Long-Term Fire Recovery Takes a Village
by Megan Barber Allende
Work has begun for the Long-Term Recovery Committee, which is being chaired by the Community Foundation of Mendocino County. The team is pulling together the resources, skills, and knowledge of individuals and organizations throughout and beyond our community. A case management system is being created to support fire survivors through the long-term recovery process. There is no quick fix; we are each settling in for the long haul to support friends and neighbors as they rebuild after losing so much. In the next couple of weeks we will have more information to share about how the work of the committee will unfold and what next steps are available for fire survivors.
In the meanwhile, we wanted to share with you some of the amazing fundraising efforts that have taken place since October 9, which have helped the Community Foundation's Disaster Fund for Mendocino County grow to over $2 million in three months. Major funders can be found listed on the home page of our website,
. Today I want to shine a spotlight on some less large but equally big-hearted initiatives, all of which formed spontaneously on the heels of the fire to raise funds.
A number of school-based efforts raised over $10,000 between them. Most were shoes-to-the-pavement collection efforts by students, such as Ukiah Unified School District, Tree of Life Charter School, and Developing Virtue Girls School at City of 10,000 Buddhas. Willits Elementary Charter School held a walk-a-thon, and at Ukiah High, all proceeds from the 10th annual Yoshaany Rahm 5K Community Run in October went to the Disaster Fund. River Oak Charter School and Waldorf School of Mendocino County joined forces to hold a spiritual event called an "Advent Spiral."
Local organizations flexed their creative fundraising muscles and brought in over $25,000 to support fire survivors. These included a silent auction by the Comptche Community Organization, an Art from the Heart auction by the Art Center of Ukiah and the Willits Center for the Arts, a downtown fashion show "Fighting Fire with Fashion," and a History Books Fundraiser run by the Ukiah Daily Journal.
Local businesses contributing portions of proceeds included one month of tasting room sales from Roederer Estate in Philo, and a percentage of November sales from Ukiah Ford. These two efforts alone netted nearly $15,000.
The national and international attention to the fires in Redwood and Potter Valleys brought donations from Philbrook Wine Experience in Tulsa, The Wine Society of the Duquesne Club in Pittsburgh, and the Nakagawa Wine Company in Japan. Teacher-training students at Urban Yoga in Chicago pooled resources to make a donation. A bit closer to home, the Livermore Valley Winegrowers Association solicited its members for donations, which arrived at the Community Foundation office quite unexpectedly in a Priority Mail box. Together, these efforts netted over $20,000.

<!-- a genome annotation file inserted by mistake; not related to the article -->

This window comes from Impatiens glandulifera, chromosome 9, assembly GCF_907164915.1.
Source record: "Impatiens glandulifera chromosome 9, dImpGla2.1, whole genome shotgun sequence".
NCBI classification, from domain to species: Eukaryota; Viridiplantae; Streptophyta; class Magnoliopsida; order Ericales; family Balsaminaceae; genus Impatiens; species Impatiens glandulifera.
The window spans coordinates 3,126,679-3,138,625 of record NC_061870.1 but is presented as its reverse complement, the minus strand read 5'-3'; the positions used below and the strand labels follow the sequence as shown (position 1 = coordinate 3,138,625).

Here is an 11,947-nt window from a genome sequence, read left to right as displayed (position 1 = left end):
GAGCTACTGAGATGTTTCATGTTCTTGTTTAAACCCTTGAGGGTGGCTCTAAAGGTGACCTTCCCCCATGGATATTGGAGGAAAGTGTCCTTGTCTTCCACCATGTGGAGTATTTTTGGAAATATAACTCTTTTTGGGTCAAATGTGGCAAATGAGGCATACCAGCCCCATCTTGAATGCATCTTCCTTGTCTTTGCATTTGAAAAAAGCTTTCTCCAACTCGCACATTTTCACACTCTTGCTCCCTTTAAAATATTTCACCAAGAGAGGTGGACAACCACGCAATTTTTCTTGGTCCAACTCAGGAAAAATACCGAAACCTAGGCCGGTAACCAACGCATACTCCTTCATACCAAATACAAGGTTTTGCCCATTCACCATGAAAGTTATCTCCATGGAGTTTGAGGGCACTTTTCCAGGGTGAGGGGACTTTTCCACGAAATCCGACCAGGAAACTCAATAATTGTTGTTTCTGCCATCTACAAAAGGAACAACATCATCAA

The performing arts came to our aid in several ways. One of the earliest fundraising efforts we learned about was by a group of Bay-area musicians under the collective name From the Ashes who collaborated on an mp3 album called "Never Eat Here Again" available for purchase on the website Bandcamp. All sales come directly to the Disaster Fund. In the East Bay, Berkeley Repertory Theatre collected donations from audience members. Online donations came in fast and furious from the Hollywood-based cast, crew, vendors, and support teams from the locally filmed HBO mini-series "Sharp Objects" after they received an e-mail from the show's producer. Back at home, Ukiah Players Theatre deserves a special mention. In addition to collecting money from audience members at several performances, UPT became an important location for collecting and providing donated basic-needs items for fire victims in the earliest weeks of the emergency.
During a recent drive through Redwood Valley, I considered the work that lays ahead for us all. The Community Foundation is made for this work - careful planning that transforms donations into community-building projects. Through our work with the Long-Term Recovery Committee we will continue creating a recovery structure that benefits those impacted by the fires. And with the support of amazing donors like those above, we will continue to build on a financial base for those in greatest need.
Resources for fire survivors can be found at www.mendocinocounty.org/community/fire-recovery. In addition, the county has established a Redwood Fire Survivor Resource Room at the Ukiah Valley Conference that is staffed Monday - Thursday from 10 AM to 2 PM, or by appointment, to offer guidance and answer questions. For more information, call 621-8817.